Pubdate: Mon, 12 Nov 2007
Source: Chronicle Herald (CN NS)
Copyright: 2007 The Halifax Herald Limited
Author: Steve Rennie, Canadian Press
Bookmark: (Marijuana)
Bookmark: (Cocaine)
Bookmark: (Heroin)


OTTAWA - Canadian military police have started using drug dogs to
search troops' bags at Kandahar Air Field after being tipped about
soldiers suspected of using heroin, hash and pot, say newly released

Although there were no drug seizures reported, a briefing note says
illegal drugs are readily available in Afghanistan and present a
"temptation for Canadian troops in the form of personal use and in the
form of importation for the purpose of trafficking."

The documents, obtained by The Canadian Press under the Access to
Information Act, indicate there were at least five targeted and random
searches of soldiers' belongings in June and July at Kandahar Air Field.

The Canadian Forces National Investigation Service, an independent
military police unit, used dogs trained to sniff out drugs to search
about 90 soldiers and more than 100 barrack boxes.

Military police took the names of soldiers in a convoy that was
searched following a tip in July.

The briefing note says that search didn't produce enough evidence to
justify charges, but military police were to check their records "for
any other indication of illicit drug use/trafficking" among those in
the convoy.

It's unclear why military police did the background checks because an
e-mail outlining the incident was partly censored.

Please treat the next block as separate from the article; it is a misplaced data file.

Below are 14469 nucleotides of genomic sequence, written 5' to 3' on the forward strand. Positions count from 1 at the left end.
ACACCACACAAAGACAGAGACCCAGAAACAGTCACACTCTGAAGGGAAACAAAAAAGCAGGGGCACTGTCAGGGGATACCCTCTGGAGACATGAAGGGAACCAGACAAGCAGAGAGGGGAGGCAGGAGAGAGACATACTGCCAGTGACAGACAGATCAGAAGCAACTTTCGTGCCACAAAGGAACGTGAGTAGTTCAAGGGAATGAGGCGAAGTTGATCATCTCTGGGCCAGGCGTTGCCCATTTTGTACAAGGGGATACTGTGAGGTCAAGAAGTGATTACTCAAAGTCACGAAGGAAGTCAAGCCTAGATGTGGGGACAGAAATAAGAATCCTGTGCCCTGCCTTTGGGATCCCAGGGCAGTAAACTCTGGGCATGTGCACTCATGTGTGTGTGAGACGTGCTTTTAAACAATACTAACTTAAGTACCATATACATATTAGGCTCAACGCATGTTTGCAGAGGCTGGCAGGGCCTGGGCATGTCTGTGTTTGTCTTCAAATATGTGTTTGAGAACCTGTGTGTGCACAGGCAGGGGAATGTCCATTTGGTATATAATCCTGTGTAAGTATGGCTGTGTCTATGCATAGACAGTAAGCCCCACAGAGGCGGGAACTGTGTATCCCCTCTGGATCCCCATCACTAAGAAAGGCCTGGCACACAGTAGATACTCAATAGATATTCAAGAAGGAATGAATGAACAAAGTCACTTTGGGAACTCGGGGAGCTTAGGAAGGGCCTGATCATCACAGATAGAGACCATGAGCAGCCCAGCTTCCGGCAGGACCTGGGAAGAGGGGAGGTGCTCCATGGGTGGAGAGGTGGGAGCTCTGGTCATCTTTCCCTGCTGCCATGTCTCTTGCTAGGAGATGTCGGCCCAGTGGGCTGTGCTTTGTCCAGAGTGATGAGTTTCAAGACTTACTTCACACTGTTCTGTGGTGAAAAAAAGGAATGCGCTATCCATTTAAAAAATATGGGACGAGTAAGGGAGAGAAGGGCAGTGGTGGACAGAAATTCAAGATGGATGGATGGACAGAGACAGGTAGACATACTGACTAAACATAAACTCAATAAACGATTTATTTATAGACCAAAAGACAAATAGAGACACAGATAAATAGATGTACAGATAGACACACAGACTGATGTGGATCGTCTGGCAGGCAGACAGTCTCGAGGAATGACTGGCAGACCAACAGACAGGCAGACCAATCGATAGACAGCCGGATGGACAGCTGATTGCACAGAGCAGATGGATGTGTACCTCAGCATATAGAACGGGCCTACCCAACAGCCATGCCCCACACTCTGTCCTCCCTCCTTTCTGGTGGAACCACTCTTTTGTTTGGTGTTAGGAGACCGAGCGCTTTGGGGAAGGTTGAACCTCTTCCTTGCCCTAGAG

Defence Department spokeswoman Capt. Julie Roberge said she wouldn't
comment on specific searches.

She said the military uses the dogs if it has a "reasonable doubt"
there may be drugs at Kandahar Air Field or at one of the forward
operating bases.

"As soon as there's a doubt . . . of course there's going to be a
followup," Roberge said.

She said the dogs are a "NATO asset" shared among coalition forces.
The Canadian military is field-testing its own drug-sniffing dogs in
Canada with the intent of eventually using them in Afghanistan, she

Liberal defence critic Denis Coderre, who travelled to Afghanistan
last month on an unofficial fact-finding trip, said he saw no evidence
of drugs nor did he witness any dog searches.

The briefing note raised questions about whether the searches violated
soldiers' Charter rights, particularly their expectation of privacy
and the right to be secure against unreasonable searches.

But it concludes that targeted and random searches of convoys are an
"effective and efficient method" of deterring troops from using or
trafficking drugs without negatively affecting operations.

Word of the Kandahar searches follows charges laid this week against
an Ottawa-based soldier for allegedly trafficking pot and hashish
after an 11-month undercover sting operation by the military police

Master Cpl. Steven Pearson was charged with five counts related to the
alleged trafficking and possession of marijuana and hashish dating
back to January 2006.

There have been other high-profile incidents in recent years of
alleged drug trafficking within the military.

Four crew members of HMCS Saskatoon were charged this year after a
military police unit launched an undercover sting operation targeting
the small coastal patrol ship in early 2006.

A court martial for one officer charged with trafficking cocaine and
disgraceful behaviour under the National Defence Act has been
adjourned until next year. Two other crew members pleaded guilty and
were given suspended sentences and fines, while the third was cleared
of one charge and had a second one stayed. 
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